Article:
Using a Cloud Testing Tool

Cloud testing tools like LambdaTest provides testers the facility to find web elements they are unable to find on the screen. LambdaTest’s cloud Selenium Grid allows testers to perform live testing of websites and web applications on an online device farm of 3000+ browsers and OS combinations.

Identifying Elements Through Strategies

There are two types of Selenium implementations, both of which are used to identify elements.

The test cases define the locators since they contain direct selenium calls.

The locators are declared at runtime in test cases that use reusable routines.

In the first scenario, we have a great deal of control over where the elements are placed. It also implies:

  • Because tests are so firmly bound to Selenium as a tool, switching technologies in the future will be much more difficult.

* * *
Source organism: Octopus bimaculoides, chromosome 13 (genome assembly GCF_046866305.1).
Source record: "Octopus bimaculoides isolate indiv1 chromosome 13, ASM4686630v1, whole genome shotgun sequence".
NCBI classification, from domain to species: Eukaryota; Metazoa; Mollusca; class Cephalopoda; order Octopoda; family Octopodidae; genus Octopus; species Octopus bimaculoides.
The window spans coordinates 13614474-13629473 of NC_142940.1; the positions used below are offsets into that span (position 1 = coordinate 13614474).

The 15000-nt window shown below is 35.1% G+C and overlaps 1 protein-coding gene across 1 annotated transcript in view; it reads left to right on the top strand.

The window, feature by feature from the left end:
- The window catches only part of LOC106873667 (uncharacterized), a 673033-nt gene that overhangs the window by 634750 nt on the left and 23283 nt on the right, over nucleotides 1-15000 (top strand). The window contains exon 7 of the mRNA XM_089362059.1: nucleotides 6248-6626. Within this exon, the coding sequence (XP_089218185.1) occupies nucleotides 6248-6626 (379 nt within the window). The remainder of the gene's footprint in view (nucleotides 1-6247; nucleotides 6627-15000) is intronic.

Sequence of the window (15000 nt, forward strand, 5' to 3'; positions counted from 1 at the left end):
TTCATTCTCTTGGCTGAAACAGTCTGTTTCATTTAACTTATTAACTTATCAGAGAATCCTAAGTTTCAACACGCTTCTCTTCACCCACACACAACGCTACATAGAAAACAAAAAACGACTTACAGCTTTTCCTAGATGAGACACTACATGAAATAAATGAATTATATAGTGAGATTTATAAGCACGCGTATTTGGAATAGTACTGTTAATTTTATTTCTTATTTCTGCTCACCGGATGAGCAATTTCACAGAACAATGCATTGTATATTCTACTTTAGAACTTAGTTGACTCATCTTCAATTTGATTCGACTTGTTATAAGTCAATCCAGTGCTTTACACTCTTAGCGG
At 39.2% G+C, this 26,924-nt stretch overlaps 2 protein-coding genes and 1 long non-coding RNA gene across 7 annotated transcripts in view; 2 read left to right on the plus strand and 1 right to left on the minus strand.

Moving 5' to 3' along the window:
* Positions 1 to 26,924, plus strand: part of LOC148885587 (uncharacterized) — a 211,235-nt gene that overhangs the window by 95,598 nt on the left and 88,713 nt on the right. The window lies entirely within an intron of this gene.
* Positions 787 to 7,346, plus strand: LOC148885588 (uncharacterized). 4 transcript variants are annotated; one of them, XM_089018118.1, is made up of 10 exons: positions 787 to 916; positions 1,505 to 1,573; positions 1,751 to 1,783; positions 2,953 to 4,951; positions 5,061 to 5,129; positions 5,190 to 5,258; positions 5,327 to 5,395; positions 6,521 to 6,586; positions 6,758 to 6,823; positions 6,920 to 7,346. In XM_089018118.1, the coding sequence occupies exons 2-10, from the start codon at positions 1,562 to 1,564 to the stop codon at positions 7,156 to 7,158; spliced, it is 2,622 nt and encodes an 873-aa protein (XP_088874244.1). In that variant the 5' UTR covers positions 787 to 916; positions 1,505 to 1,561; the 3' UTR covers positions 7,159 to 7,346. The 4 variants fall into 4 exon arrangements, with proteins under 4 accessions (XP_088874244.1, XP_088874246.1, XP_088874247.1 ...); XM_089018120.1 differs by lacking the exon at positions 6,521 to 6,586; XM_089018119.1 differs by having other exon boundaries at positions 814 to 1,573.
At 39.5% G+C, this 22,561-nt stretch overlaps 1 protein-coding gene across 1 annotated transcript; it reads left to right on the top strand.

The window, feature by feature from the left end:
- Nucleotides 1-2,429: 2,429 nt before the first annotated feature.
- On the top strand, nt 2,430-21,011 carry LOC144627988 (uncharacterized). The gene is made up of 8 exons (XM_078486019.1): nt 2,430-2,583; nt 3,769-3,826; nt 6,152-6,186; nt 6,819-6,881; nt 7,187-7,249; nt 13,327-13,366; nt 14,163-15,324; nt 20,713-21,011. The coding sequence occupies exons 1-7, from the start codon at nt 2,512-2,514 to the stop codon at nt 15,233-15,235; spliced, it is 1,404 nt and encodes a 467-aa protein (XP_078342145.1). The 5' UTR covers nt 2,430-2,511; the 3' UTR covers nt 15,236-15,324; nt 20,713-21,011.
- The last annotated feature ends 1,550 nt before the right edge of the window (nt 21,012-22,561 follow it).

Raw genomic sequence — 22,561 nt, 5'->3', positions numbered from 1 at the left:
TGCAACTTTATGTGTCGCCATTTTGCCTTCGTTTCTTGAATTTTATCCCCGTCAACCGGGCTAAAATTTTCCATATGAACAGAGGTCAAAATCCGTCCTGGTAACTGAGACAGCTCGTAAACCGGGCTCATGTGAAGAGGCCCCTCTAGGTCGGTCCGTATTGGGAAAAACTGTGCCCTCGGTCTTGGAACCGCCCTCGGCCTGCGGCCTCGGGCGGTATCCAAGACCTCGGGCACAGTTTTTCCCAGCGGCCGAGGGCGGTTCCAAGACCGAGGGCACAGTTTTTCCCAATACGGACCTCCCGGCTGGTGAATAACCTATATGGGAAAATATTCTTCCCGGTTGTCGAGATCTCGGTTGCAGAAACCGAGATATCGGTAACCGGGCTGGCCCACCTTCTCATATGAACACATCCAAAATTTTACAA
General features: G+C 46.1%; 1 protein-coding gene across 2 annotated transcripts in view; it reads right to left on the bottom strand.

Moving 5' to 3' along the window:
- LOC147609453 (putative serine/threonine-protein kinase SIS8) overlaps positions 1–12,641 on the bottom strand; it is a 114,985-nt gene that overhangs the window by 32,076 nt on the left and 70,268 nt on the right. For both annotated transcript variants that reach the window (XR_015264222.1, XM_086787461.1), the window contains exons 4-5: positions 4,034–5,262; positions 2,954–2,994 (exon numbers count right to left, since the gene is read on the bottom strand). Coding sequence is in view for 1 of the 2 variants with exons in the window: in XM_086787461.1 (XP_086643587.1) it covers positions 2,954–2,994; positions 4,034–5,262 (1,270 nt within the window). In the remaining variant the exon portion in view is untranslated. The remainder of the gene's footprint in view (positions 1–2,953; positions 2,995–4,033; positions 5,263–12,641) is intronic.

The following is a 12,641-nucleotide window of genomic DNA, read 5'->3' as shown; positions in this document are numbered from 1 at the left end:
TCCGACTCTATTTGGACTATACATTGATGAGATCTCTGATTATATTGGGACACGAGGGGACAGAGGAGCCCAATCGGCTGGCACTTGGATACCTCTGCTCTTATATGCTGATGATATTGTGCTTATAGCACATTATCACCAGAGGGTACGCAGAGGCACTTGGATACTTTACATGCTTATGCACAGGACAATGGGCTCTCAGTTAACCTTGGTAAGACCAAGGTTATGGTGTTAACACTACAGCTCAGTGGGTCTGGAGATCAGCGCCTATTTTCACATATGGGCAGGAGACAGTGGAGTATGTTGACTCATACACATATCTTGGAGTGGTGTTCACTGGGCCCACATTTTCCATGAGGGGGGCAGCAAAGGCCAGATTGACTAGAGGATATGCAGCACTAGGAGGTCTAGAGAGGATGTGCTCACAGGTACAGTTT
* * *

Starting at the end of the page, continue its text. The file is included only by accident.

• When the user interface undergoes considerable changes, it is possible that updating the test scripts will take a lot more time.
  • In the second situation, smart expression generation logic is required to select the appropriate location depending on factors such as parameters supplied to the function or page inspection.
  • In the second scenario, clever expression generating logic is necessary to choose the proper position based on function parameters or page inspection information.

It also implies:

  • There’s less duplication because we’re reusing functions, which equals fewer maintenance expenses.
  • There is a need for a more scalable test architecture.
  • The execution time is longer.
  • More xpaths or CSS should be utilized as locators.


Concluding Thoughts

One of the two techniques should be used depending on the size of the application under test and how often and how much regression areas alter in the product. Try the first implementation method if it’s a small application or the regression areas don’t change greatly. However, in the world of web application automation, such instances are uncommon.